I have a sqlalchemy model, where all most all tables/objects have a notes field. So to try follow the DRY principle, I moved the field to a mixin class.

class NotesMixin(object):
    notes = sa.Column(sa.String(4000) , nullable=False, default="")

class Service(Base, NotesMixin):
    __tablename__ =  "service"
    service_id = sa.Column(sa.Integer, primary_key=True)
    name = sa.Column(sa.String(255), nullable=False, index=True, unique=True)


class Datacenter(Base, NotesMixin):
    __tablename__ =  "datacenter"
    datacenter_id = sa.Column(sa.Integer, primary_key=True)
    name = sa.Column(sa.String(255), nullable=False, index=True, unique=True)


class Network(Base, NotesMixin, StatusMixin):
    __tablename__ =  "network"
    network_id = sa.Column(sa.Integer, primary_key=True)

etc...

Now the notes column is the first column in the model/db. I know it does not affect the functionality of my app, but it irritates me a bit to see notes before id, etc. Any way to move it to the end?

Found a cleaner solution:

Use the sqlalchemy.ext.declarative.declared_attr decorator in sqlalchemy 0.6.5 (sqlalchemy.util.classproperty in sqlalchemy <= 0.6.4)

class NotesMixin(object):
    @declared_attr
    def notes(cls):
        return sa.Column(sa.String(4000) , nullable=False, default="")

According to the docs, this is “for columns that have foreign keys, as well as for the variety of mapper-level constructs that require destination-explicit context”. While this is strictly speaking not the case here, it does so by calling the method (and creating the column) when the subclass is constructed, thus avoiding the need to make a copy. Which means the mixin column will come at the end. Probably a better solution than hacking _creation_order

The easy answer: just create the database tables yourself, instead of having sqlalchemy do it with metadata.create_all().

If you don’t find that acceptable, I’m afraid this would require a (small) change in sqlalchemy.ext.declarative itself, or you’d have to create your own metaclass and pass it to declarative_base() with the metaclass keyword argument. That class will then get used instead of the default DeclarativeMeta.

Explanation: sqlalchemy uses the creation order of the column properties, which it stores in the “private” attribute ._creation_order (generated when Column() is called). The declarative extension does mixin columns by creating a copy of the column object from your mixin class, and adding that to the class. The ._creation_order of this copy is set to the same value as the original property of the mixin class. As the mixin class is of course created first, it’s column properties will have a lower creation order than the subclass.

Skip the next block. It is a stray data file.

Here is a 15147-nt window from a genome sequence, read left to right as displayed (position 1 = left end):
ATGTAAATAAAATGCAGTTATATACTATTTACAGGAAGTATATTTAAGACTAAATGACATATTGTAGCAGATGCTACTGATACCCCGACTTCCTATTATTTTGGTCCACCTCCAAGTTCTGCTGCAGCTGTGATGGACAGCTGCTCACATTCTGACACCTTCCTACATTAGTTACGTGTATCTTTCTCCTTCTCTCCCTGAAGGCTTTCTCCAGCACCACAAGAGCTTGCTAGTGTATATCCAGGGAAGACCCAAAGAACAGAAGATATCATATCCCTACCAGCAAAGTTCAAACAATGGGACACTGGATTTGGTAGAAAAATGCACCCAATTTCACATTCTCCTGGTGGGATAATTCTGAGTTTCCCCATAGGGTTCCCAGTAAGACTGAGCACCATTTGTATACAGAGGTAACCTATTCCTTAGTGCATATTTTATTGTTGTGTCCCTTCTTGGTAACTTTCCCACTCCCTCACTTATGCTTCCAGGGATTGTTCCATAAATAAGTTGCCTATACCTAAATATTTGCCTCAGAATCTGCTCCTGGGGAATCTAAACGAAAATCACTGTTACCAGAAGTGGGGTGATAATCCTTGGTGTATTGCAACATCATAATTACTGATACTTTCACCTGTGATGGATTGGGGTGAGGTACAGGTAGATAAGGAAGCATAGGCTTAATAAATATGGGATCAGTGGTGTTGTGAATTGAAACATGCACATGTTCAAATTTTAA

So, to make your request possible, a new creation order should be assigned when the copy is made, rather than taking the original. You could try and make your own metaclass based on this explanation, and use that. But you might also try and ask the sqlalchemy developers. Maybe they are willing to accept this as a bug/feature request? At least, it seems like a minor (one line) change, that would not have a any effect other than the change you ask for (which arguably is better too).

One can also change the order of columns upon CREATE TABLE compilation (here exemplified for the postgresql dialect):

from sqlalchemy.schema import CreateTable
from sqlalchemy.ext.compiler import compiles


@compiles(CreateTable, 'postgresql')
def _compile_create_table(element, compiler, **kwargs):
    element.columns = element.columns[::-1]   # reverse order of columns
    return compiler.visit_create_table(element)

This then works with metadata.create_all().

I know it has been a while, but I found a very simple solution for this:

class PriorityColumn(Column):
    def __init__(self, *args, **kwargs):
        super().__init__(*args, **kwargs)
        self._creation_order = 1

This is a drop-in replacement for Column, if you are working with Mixins and you want your Derived class’ attributes to be first.

class A:
    a = Column(Integer)
    b = Column(String)

class B(A, Base):
    c = PriorityColumn(Integer)
    d = PriorityColumn(Float)

# Your table will look like this:
#   B(c, d, a, b)

I found that I could set the column order (to the last position) on the Mixin using:

@declared_attr
def notes(cls):
    col = sa.Column(sa.String(4000) , nullable=False, default="")
    # get highest column order of all Column objects of this class.
    last_position = max([value._creation_order
            for key, value in vars(cls).items()
            if isinstance(value, Column)])
    col._creation_order = last_position + 0.5
    return col

class Service(Base, NotesMixin):
    __tablename__ =  "service"
    service_id = sa.Column(sa.Integer, primary_key=True)
    name = sa.Column(sa.String(255), nullable=False, index=True, unique=True)

To set the column order based on the location of another column (similar to

alter table `some_table` modify `some_colum` `some_type` after
`some_other_column;

see https://stackoverflow.com/a/3822219/488331)

You can use:

@declared_attr
def notes(cls):
    col = sa.Column(sa.String(4000) , nullable=False, default="")
    col._creation_order = cls.some_other_column._creation_order + 0.5
    return col

NOTE: If you use + 1 you end up 2 columns back. I don’t really understand why you can even use a decimal.

To set the column order based off of the location of the first column (make this always the 4th column) you could do:

@declared_attr
def notes(cls):
    col = sa.Column(sa.String(4000) , nullable=False, default="")
    # get lowest column order of all Column objects of this class.
    start_position = min([value._creation_order
            for key, value in vars(cls).items()
            if isinstance(value, Column)])
    col._creation_order = start_position + 3.5
    return col